1967 Ford Galaxie Review

1967 Ford Galaxie 500 390 V8 from North America

Model year1967
Year of manufacture1966
First year of ownership2003
Most recent year of ownership2005
Engine and transmission 390 V8 Automatic
Performance marks 7 / 10
Reliability marks 7 / 10
Comfort marks 8 / 10
Running Costs (higher is cheaper) 6 / 10
Overall marks (average of all marks)
7.0 / 10
Distance when acquired78000 miles
Most recent distance85000 miles

Summary:

It's like a boat, only more fun

Faults:

It needed a new convertible top after sitting in storage for 25 years.

The voltage regulator went bad soon after I purchased the car.

One exhaust pipe rusted through.

The original valve cover gaskets rotted.

General Comments:

It handles very solidly at any speed and rides smoothly over bumps and rough roads.

The heater is amazing. It is so strong the car can be comfortable driven the top down even in the winter.

Except for height, this car is as big as most SUV's.

Acceleration is as quick as the nearly two ton curb weight allows for.

Surprising as it may seem, the car takes turns pretty well.

The factory drum brakes are not up to the task of controlling this car.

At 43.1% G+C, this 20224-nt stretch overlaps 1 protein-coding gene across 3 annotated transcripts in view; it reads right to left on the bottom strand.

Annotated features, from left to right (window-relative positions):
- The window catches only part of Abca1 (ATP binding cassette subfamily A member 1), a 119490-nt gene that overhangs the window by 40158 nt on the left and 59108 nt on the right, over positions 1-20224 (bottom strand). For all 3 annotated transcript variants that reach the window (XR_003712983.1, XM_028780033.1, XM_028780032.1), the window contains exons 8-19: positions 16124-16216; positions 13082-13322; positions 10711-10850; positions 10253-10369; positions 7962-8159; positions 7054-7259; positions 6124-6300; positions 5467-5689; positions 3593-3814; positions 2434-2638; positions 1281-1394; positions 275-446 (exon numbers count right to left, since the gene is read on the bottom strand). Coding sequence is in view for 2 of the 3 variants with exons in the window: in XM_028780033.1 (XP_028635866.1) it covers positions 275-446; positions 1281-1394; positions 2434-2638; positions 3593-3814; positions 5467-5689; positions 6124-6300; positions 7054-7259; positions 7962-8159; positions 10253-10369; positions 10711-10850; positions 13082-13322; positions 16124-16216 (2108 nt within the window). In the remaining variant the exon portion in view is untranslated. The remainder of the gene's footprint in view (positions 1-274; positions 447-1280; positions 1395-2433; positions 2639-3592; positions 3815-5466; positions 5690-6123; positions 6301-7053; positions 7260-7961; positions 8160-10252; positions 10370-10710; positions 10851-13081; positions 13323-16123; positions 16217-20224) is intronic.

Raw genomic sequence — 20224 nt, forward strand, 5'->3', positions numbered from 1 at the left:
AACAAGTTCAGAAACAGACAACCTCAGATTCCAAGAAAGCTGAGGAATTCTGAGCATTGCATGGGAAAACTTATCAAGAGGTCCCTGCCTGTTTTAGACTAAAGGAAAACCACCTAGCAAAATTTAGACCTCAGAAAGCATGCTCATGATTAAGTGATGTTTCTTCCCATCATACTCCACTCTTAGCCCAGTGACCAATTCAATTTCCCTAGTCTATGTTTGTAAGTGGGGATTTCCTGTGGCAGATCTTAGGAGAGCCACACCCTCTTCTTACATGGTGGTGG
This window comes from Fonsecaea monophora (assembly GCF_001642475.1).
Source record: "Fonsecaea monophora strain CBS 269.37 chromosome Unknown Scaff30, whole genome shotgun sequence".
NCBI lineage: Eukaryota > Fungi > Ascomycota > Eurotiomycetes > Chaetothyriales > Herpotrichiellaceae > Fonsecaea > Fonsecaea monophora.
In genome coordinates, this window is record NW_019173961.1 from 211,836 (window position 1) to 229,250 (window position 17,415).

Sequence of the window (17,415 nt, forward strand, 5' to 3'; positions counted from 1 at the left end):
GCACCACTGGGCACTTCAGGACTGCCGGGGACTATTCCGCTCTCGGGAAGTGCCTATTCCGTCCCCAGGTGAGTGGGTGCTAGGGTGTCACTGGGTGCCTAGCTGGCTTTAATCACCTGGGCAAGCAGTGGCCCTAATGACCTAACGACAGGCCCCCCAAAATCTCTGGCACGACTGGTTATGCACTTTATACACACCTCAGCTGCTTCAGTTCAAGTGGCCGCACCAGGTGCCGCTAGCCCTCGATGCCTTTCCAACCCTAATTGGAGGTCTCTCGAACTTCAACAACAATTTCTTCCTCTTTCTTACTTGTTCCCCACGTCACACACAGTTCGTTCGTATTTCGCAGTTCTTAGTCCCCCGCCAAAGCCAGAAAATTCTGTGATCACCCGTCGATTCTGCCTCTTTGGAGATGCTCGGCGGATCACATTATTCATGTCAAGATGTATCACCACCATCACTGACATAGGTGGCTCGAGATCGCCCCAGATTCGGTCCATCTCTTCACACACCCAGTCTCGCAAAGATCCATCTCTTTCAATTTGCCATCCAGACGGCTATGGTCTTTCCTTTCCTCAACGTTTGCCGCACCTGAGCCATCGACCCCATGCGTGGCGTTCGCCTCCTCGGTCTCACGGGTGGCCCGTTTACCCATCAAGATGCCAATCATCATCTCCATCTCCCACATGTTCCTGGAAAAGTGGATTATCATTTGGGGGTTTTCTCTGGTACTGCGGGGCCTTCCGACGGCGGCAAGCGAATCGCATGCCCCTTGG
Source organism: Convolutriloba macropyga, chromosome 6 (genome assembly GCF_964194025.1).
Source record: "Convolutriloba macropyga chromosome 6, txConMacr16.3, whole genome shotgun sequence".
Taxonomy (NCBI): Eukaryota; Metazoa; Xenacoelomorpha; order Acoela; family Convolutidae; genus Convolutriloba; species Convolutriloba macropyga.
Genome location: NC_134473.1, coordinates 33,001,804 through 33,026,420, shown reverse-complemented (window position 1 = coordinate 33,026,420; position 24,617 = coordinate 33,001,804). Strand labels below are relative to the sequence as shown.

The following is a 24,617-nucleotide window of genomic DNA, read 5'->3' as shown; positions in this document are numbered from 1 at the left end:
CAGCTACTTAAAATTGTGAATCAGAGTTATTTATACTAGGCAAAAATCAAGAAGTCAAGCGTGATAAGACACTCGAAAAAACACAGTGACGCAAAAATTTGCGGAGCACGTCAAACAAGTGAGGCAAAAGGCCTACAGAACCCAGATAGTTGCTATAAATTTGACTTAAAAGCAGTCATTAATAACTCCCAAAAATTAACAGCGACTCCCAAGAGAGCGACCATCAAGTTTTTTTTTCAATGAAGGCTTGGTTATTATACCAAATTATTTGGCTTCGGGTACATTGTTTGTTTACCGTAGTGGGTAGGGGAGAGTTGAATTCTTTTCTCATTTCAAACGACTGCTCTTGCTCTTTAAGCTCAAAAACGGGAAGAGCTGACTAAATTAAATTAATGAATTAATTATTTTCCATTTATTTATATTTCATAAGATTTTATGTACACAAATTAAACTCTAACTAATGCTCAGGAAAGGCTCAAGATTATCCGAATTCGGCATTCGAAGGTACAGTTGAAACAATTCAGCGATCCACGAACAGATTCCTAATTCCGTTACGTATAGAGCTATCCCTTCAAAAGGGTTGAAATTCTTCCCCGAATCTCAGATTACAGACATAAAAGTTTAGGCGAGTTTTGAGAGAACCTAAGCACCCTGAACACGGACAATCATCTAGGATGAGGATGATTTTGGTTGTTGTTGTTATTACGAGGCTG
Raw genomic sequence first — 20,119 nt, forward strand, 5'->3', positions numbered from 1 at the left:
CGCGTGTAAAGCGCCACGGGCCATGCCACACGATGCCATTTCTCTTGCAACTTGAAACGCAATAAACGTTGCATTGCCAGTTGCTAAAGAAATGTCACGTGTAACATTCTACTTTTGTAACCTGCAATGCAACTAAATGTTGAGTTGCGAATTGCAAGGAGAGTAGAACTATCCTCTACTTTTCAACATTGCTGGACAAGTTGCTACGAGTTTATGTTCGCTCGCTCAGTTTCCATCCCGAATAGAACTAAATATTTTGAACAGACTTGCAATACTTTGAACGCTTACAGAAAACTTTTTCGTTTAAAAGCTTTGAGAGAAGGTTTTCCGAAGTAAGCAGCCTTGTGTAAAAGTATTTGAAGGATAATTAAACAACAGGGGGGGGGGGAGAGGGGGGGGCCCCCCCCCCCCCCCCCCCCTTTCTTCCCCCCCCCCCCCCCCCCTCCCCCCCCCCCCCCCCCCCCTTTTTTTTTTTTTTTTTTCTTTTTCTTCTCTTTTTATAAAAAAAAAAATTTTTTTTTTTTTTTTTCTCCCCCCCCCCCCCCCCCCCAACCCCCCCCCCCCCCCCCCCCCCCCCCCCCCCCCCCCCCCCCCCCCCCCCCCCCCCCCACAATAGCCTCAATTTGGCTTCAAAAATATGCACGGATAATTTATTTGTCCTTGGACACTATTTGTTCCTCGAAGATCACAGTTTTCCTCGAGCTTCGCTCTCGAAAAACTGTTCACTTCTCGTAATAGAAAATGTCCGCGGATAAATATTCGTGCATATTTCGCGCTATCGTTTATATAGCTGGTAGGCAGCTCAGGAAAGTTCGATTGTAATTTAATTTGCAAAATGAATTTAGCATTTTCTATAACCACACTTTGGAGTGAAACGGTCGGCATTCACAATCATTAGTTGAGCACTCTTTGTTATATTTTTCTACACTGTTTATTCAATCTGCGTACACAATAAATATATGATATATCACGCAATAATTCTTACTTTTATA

The engine is simple and easy to service and make repairs on.

Would you buy another car from this manufacturer? Yes

Review Date: 11th January, 2005

22nd Mar 2005, 12:02

This car is (a 1967 model) was manufactured on 23 June 1966 in Mahwah, NJ.

2nd Oct 2006, 10:30

I just got my '66 galaxie convertible and agree with everything said thus far, especially the braking system. After driving newer cars with power disc brakes, this car could put you in danger if you're not careful. With that said, it is an awesome car, easy to work on, and looks great!

23rd Aug 2009, 13:38

I had a '67 500 two door hardtop that I bought from my dad with 110,000 miles on it. It was a 240 6 cylinder with a three speed auto. It was a great car. The two door body and frame remained tight. The four door hardtop and the two door convertible both seemed to turn into "boats". The 390 that usually came was a dog. I don't know if a higher HP engine was available. My dad had the four door hardtop with a 390 also. I drove it a little. I thought it was a boat.

The two door hardtop was a different story. With the suspension set at the correct height (the Fords would sag, especially after a winter of heavy snow on their hoods), the car responded well on the road. It felt like a much smaller auto. Due to the advertising of the Plymouth GTX and the Hemi engine at the time, the sleeper Ford two door hardtop slept as a secret for those who owned one to enjoy.

Average review marks: 7.0 / 10, based on 1 review